A Poet?s Truth: Conversations with Latino/Latina Poets

Overview

Among students and aficionados of contemporary literature, the work of Latina and Latino poets holds a particular fascination. Through works imbued with fire and passion, these writers have kindled new enthusiasm in their compatriots and admiration in non-Latino readers. This book brings together recent interviews with fifteen Latino/a poets, a cross-section of Chicano, Puerto Rican, and Cuban voices who discuss not only their work but also related issues that help define their place in American literature. Each ...

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Overview

Among students and aficionados of contemporary literature, the work of Latina and Latino poets holds a particular fascination. Through works imbued with fire and passion, these writers have kindled new enthusiasm in their compatriots and admiration in non-Latino readers. This book brings together recent interviews with fifteen Latino/a poets, a cross-section of Chicano, Puerto Rican, and Cuban voices who discuss not only their work but also related issues that help define their place in American literature. Each talks at length about the craft of his or her poetry—both the influences and the process behind it—and takes a stand on social and political issues affecting Latinos across the United States. The interviews feature both established writers published as early as the 1960s and emerging artists, each of whom has enjoyed success in other literary forms also. As Bruce Dick's insightful questions reveal, the key threads linking these writers are their connections to their families and communities and their concern for civil rights—believing like Chicana writer Pat Mora that "the work of the poet is for the people." The interviews also reveal diversity among and within the three communities, from Victor Hernández Cruz, who traces Latino collective identity to Africa and claims that all Latinos are "swimming in olive oil," to Cuban writer Gustavo Perez Firmat, who considers nationality more important than ethnicity and says that "the term Latino erases [his] nationality." The dialogues also offer new insights on the place of Chicano/a writings in the U.S.-Mexico borderlands, on the Puerto Rican/Nuyorican establishment, and on the anti-Castro stand of Cuban-born poets. As these writers answer questions about their work, background, ethnic identity, and political ideology, they provide a wealth of biographical, intellectual, and literary material collected here for the first time. A Poet's Truth is a provocative and revealing book that not only conveys the fire of these writers' passions but also sheds important light on a whole literary movement. Interviews with:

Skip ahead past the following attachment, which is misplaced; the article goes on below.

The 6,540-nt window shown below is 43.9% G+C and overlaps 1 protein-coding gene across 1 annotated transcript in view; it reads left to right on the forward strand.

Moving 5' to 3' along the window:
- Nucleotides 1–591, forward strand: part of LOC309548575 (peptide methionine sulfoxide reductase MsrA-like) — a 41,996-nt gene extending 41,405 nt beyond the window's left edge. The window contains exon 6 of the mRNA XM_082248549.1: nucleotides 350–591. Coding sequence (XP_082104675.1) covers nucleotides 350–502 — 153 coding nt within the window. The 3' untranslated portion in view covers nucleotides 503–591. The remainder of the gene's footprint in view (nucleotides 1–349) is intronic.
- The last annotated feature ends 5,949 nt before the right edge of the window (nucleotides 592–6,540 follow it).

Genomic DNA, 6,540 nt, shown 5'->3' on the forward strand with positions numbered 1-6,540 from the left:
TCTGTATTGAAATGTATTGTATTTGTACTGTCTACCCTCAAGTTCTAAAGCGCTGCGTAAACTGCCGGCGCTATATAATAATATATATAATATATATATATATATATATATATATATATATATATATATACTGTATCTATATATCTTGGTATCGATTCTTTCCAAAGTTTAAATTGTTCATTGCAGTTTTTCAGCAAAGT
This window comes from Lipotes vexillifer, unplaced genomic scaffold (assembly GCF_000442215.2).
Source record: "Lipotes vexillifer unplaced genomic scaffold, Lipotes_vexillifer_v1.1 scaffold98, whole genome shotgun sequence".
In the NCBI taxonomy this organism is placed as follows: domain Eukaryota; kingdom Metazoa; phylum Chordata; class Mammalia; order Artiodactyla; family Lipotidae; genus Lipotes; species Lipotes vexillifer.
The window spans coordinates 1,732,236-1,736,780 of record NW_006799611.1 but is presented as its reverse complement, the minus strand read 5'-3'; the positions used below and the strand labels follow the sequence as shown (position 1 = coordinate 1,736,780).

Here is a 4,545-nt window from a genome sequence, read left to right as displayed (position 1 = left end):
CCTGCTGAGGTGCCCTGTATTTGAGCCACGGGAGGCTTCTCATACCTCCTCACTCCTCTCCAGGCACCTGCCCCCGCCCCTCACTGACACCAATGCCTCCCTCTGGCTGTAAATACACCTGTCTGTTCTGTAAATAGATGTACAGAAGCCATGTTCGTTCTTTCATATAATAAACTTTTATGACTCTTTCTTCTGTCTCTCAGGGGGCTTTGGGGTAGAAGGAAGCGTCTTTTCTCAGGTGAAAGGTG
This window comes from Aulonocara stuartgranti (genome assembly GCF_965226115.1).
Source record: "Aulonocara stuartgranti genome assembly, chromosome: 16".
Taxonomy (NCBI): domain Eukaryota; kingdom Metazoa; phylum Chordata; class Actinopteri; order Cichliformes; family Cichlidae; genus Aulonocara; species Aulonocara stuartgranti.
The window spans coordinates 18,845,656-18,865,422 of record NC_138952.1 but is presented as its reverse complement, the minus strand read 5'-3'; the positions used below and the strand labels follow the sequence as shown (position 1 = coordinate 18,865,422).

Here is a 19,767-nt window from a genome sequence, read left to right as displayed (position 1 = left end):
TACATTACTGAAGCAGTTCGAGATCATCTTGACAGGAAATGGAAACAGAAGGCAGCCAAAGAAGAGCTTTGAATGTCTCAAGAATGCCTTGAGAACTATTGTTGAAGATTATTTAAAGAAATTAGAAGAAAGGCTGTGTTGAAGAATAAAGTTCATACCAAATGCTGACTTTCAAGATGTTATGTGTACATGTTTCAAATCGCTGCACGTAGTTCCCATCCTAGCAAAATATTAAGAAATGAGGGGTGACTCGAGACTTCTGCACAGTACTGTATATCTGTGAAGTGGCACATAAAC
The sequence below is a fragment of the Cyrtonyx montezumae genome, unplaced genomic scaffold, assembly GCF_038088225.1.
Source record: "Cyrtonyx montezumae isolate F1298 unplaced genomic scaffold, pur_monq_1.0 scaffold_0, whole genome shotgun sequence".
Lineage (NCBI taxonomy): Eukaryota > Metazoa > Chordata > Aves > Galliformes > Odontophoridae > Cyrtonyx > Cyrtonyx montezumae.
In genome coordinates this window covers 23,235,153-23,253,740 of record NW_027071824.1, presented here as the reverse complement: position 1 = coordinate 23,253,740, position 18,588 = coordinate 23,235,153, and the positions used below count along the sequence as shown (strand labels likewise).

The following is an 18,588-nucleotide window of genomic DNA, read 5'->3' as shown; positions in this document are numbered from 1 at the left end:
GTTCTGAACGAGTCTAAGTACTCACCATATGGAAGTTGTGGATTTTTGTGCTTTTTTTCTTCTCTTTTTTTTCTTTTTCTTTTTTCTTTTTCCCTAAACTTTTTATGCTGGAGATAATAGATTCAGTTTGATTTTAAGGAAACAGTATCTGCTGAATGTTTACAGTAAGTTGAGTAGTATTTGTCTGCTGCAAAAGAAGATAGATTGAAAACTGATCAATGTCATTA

Miguel Algarín Martín Espada Sandra María Esteves Victor Hernández Cruz Carolina Hospital and Carlos Medina Demetria Martínez Pat Mora Judith Ortiz Cofer Ricardo Pau-Llosa Gustavo Pérez Firmat Leroy Quintana Aleida Rodríguez Luis Rodríguez Benjamin Alire Sáenz Virgil Suárez

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Editorial Reviews

Library Journal
This collection of interviews with prominent Latino poets (namely, Chicano, Cuban, and Puerto Rican) will both fascinate and frustrate lovers of poetry. Its main purpose is to reveal how 16 Latino poets (among them, Miguel Algarin, Carlos Medina, Virgil Su rez, and Judith Ortiz Cofer) found their niche in American literature and to detail what political and social issues helped shape their personal and creative lives. The frustration arises from the lack of examples of poetry (very few are included). Instead, readers are given insights into the poetry only via interviews. In addition, author-interviewer Dick (English, Appalacian State Univ.) asks certain poets to comment on given lines, thus instigating the venal sin of asking them to explain, in ordinary language, the "meaning" of their verse. Dick selected these poets as spokespersons for their rich social and cultural heritage-and they truly are some of the best Latino poets currently writing. Still, it is unfortunate that unless readers are poets themselves or students or teachers of poetry or Latino studies, they have probably never heard of many of these poets. What a shame, then, that some samples could not have been included. In this format, the book is not recommend for public libraries, but in academic libraries it may serve as a useful backup, provided their collections also contain the poetry of those interviewed.-Nedra Crowe-Evers, Sacramento P.L., CA Copyright 2003 Reed Business Information.
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Product Details

  • ISBN-13: 9780816522750
  • Publisher: University of Arizona Press
  • Publication date: 8/1/2003
  • Pages: 229
  • Product dimensions: 6.00 (w) x 9.00 (h) x 0.80 (d)

Meet the Author

Bruce Allen Dick is Associate Professor of English at Appalachian State University. His other books include Conversations with Rudolfo Anaya and The Critical Response to Ishmael Reed.

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Table of Contents

Acknowledgments ix
Introduction 3
Miguel Algarin 13
Martin Espada 25
Sandra Maria Esteves 41
Victor Hernandez Cruz 55
Carolina Hospital and Carlos Medina 67
Demetria Martinez 81
Pat Mora 93
Judith Ortiz Cofer 107
Ricardo Pau-Llosa 125
Gustavo Perez Firmat 143
Leroy Quintana 155
Aleida Rodriguez 169
Luis Rodriguez 185
Benjamin Alire Saenz 203
Virgil Suarez 217
Source Acknowledgments 231
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